Recently, a number of performance tests have been released that are based on the performance of the top 100 web sites such as SpriteMe savings, the IE8 100 top sites test results, or the JSMeter research. These are in direct contrast with tests such as ACID3 which attempt to test the future of the web rather than just what’s possible today.

These efforts are outstanding and highly useful, especially the JSMeter work and their valiant effort to redefine performance tests that are indicative of today’s web apps.

I completely agree with one of their stated goals:

We hope our results will convince the JavaScript community to develop and adopt benchmarks that are more representative of real web applications.

However, I disagree with their approach: they are testing the performance of today’s already optimized sites! There’s nothing in the middle of testing today’s sites and the more unrealistic “test every feature” ACID tests.

I believe more accurate tests for tomorrow would be useful, testing what’s pushing the limits of the web today, but are not currently top 100 sites. My main objection with comparing performance across the top 100 web sites is this: The top 100 web sites are already relatively highly performant, because they are optimized for what’s possible today. They have and continue to improve thanks in large part to the work of Steve Souders and others in the performance optimization community. Because it costs significant amounts of money in server operations fees and bandwidth, high traffic web sites generally dedicate considerable resources to highly optimizing their sites. High traffic web sites also face significant competition and are highly scrutinized for acceptable page load time. Budget and competition result in popular sites not deploying code that makes pages load slower than their desired performance threshold. Even more importantly, top 100 sites have the budget to make their app work in the future when things change. You can dedicate people on your team to squeezing out performance improvements in all aspects if you have the budget for it. Most web apps cannot afford to do this.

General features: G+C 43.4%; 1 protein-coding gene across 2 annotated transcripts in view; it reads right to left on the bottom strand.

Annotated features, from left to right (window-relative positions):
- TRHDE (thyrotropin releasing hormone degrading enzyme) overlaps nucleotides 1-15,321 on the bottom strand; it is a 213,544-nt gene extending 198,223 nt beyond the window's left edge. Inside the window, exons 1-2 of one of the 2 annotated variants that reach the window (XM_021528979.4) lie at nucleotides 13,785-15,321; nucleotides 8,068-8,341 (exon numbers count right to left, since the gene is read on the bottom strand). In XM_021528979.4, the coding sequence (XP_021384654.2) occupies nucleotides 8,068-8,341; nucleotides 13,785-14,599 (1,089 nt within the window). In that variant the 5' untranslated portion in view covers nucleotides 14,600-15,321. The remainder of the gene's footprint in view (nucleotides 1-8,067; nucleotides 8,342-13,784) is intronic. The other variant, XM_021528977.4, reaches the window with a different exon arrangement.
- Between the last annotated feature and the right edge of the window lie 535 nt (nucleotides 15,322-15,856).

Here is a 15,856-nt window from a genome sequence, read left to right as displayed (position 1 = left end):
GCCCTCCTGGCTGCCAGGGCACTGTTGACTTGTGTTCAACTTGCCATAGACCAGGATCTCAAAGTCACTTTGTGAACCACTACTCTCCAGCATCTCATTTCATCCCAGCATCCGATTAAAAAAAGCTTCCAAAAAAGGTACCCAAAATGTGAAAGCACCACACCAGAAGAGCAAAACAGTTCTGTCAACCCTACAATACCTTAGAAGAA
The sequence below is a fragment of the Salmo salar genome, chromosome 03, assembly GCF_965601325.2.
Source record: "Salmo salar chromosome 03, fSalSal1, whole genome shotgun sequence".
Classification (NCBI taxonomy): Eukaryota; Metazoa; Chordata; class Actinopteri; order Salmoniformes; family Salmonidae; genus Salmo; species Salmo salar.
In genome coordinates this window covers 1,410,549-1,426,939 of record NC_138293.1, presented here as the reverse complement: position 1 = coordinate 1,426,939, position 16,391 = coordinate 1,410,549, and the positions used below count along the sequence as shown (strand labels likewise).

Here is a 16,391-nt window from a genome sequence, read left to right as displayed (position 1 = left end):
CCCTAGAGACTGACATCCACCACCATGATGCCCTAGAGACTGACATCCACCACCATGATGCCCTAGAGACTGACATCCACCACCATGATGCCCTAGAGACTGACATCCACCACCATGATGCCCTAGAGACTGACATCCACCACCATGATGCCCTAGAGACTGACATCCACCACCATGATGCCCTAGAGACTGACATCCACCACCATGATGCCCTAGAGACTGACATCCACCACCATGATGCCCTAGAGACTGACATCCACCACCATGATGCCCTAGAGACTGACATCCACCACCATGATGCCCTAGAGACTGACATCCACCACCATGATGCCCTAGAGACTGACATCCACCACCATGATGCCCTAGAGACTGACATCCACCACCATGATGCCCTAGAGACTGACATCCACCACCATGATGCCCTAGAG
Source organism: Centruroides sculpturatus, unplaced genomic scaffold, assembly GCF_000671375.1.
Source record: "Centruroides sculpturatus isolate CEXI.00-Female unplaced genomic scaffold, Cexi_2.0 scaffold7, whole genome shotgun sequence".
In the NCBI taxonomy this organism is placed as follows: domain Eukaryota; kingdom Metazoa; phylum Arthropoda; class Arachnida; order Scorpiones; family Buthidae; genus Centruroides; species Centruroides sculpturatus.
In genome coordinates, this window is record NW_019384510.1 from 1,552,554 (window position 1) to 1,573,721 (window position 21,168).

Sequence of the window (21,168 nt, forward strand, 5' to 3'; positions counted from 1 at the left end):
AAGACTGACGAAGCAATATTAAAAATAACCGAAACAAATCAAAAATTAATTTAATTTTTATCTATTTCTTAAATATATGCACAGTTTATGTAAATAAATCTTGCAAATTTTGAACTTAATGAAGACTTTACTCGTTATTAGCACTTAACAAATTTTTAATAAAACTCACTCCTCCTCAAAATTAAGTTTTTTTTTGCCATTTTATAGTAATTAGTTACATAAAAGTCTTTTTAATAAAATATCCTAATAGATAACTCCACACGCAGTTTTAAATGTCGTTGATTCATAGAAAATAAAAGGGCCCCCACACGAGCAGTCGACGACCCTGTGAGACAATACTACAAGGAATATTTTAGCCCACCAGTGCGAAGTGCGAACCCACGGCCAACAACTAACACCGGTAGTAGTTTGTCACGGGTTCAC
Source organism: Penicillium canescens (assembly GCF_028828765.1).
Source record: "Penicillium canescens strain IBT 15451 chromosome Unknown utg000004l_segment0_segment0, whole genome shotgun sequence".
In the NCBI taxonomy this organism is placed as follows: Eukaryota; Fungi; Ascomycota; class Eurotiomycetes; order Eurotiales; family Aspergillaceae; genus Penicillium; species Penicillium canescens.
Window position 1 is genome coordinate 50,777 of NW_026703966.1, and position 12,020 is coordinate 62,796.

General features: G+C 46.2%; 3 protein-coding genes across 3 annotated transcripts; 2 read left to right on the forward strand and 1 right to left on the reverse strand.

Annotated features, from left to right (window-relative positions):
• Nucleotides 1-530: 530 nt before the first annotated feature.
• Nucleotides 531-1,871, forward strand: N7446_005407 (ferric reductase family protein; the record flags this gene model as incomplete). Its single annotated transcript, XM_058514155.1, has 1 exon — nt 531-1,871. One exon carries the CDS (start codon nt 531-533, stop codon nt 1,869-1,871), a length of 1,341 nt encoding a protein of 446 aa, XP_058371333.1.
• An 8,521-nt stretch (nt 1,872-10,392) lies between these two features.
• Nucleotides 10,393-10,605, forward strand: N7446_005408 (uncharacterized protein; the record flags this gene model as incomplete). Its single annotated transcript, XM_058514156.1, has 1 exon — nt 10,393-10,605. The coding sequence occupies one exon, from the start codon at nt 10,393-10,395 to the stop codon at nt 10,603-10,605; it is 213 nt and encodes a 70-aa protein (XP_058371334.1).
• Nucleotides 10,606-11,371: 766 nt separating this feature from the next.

When we’re testing the performance of new browsers or analyzing page load performance, we should also really be looking at what the top 100 sites will look like in terms of features and expectations in five years! So how do we do that today? There’s no simple answer, but here are some ideas:

  • Test popular web apps, e.g. populated with large amounts of data
  • Test apps that don’t support IE6, e.g. Google Wave
  • Test all sections of popular sites, not just the home page, through an automated performance test harness
  • Test ridiculous configurations of popular applications, e.g. enable every feature in modular applications until they slow down
  • Test apps over long amounts of time in the browser, not just initial page load time
  • Test 50 apps, each in a different tab, all at once, and see how fast you can make a browser like Firefox or IE crash!
  • Test throttled networks that emulate the profile of mobile and satellite networks, slow hotel wi-fi networks that often limit the length and duration of connections, corporate proxies, tech conferences, and countries with overloaded pipes (e.g. YouTube in New Zealand)

Only when browsers are pushed to their limits do we see where they break down, and how sites break them. We also need tests and tools (such as instrumented usage of YSlow, PageSpeed, SpeedTracer, etc.) comparing the most complex apps and how they perform across the various browsers, as today’s complex app is potentially tomorrow’s median site.

To be clear, I’m not saying “don’t optimize for today”. I’m saying, stop comparing cutting edge sites to Google search results. Lumping these two together in a common test is like putting apples against oranges because they are both round fruit.